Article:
Toronto murder charge over China student webcam death
- 20 April 2011
- From the section US & Canada
A man has been charged with murder over the death of a Toronto university student whose last moments were caught via webcam by her boyfriend in China.
Brian Dickson, 29, was arrested on Wednesday and charged with first-degree murder in the death of Qian Liu, 23.
Ms Liu, of Beijing, was found dead on Friday, hours after her boyfriend saw her struggle with a man who came to the door as they were chatting online.
Mr Dickson, from Toronto, is expected to appear in court on Thursday.
Police in Toronto did not reveal how they had tied Mr Dickson to the killing, and earlier, investigators said they had yet to determine the cause of death.
On Wednesday, Ms Liu's father said he was travelling to Toronto from China.
"She was our only child," said Liu Jianhui, research director of Communist Party history at the Party School of the central committee of the Chinese Communist Party, according to the Associated Press news agency.
Only child mourned
Mr Liu said his daughter had studied at Beijing City University before moving to York University in Canada, where she met the boyfriend with whom she was chatting online on the night of her death.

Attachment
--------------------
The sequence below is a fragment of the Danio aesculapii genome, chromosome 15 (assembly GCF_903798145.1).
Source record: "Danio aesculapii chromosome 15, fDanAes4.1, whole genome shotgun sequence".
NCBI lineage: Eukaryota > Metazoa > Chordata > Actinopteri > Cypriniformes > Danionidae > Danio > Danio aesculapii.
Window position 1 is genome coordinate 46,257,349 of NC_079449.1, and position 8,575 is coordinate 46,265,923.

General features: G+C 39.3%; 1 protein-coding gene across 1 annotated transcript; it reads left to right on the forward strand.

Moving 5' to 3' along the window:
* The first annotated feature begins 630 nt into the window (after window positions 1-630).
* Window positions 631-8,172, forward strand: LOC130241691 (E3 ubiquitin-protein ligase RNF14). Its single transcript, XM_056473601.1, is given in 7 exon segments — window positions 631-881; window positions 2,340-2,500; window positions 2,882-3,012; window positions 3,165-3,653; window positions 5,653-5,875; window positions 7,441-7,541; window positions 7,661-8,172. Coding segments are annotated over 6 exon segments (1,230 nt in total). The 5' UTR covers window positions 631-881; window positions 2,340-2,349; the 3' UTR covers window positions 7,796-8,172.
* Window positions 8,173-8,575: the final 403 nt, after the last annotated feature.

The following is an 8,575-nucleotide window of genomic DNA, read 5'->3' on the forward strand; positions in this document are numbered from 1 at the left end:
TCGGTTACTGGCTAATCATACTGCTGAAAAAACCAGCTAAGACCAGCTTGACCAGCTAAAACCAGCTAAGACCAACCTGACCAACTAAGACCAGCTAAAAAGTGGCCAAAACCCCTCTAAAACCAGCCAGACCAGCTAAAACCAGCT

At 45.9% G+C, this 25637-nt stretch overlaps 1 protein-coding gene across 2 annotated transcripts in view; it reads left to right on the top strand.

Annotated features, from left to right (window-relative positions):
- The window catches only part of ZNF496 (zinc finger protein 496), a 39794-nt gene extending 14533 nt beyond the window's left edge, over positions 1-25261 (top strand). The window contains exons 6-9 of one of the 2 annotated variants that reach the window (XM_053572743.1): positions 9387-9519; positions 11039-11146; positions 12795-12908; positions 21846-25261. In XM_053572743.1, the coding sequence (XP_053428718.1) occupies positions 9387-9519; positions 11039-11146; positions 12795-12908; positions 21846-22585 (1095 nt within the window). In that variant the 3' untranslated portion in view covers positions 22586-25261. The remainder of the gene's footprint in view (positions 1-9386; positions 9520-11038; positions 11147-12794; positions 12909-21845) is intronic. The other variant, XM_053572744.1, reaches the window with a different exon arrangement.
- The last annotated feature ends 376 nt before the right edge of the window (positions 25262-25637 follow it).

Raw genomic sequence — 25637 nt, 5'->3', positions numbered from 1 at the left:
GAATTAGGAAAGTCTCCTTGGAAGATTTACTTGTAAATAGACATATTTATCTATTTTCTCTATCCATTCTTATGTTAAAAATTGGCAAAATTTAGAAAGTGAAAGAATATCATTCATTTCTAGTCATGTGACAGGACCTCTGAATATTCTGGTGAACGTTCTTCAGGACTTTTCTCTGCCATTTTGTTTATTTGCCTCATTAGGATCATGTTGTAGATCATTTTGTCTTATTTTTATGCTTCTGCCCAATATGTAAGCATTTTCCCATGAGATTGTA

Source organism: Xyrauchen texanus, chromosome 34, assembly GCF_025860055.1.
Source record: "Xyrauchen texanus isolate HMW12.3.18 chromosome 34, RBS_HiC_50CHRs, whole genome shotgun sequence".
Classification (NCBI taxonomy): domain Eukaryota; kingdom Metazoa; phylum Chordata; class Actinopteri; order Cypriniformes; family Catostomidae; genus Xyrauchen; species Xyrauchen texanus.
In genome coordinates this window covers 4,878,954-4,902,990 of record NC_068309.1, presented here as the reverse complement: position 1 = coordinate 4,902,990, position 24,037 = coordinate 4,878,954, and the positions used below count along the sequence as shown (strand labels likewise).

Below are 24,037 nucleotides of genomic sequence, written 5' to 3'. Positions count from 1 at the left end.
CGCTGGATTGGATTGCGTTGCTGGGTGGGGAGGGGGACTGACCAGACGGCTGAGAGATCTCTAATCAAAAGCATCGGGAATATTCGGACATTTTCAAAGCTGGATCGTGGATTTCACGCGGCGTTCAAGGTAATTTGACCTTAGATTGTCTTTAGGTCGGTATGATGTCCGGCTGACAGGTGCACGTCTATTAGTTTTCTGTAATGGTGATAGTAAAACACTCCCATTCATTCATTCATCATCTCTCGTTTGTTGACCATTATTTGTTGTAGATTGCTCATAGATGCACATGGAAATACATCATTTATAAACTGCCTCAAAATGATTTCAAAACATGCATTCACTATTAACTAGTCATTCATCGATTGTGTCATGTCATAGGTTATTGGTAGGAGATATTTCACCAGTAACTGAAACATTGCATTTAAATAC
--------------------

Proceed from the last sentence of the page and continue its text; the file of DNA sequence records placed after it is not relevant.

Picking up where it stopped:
"After hearing the news about Qian Liu, our family and friends were all very worried," he said.
"But we were praying for the possibility that the victim was a different person with the same name... soon we found that we could no longer reach my daughter.
"Then the Canadian police made it quite clear that it was indeed my daughter."
Ms Liu and her boyfriend were chatting at about 0100 local time (0500 GMT) when a man unknown to the boyfriend knocked on the door asking to use Ms Liu's cell phone.
She let him into her basement flat and a struggle ensued for several minutes while the friend watched in horror, police said. The web chat was shut down, and Ms Liu's IBM laptop and webcam were apparently taken from the flat.
Ms Liu was found dead on Friday morning. Her body was naked from the waist down but investigators said they had found no obvious signs of sexual assault, and no evident trauma that could have caused her death.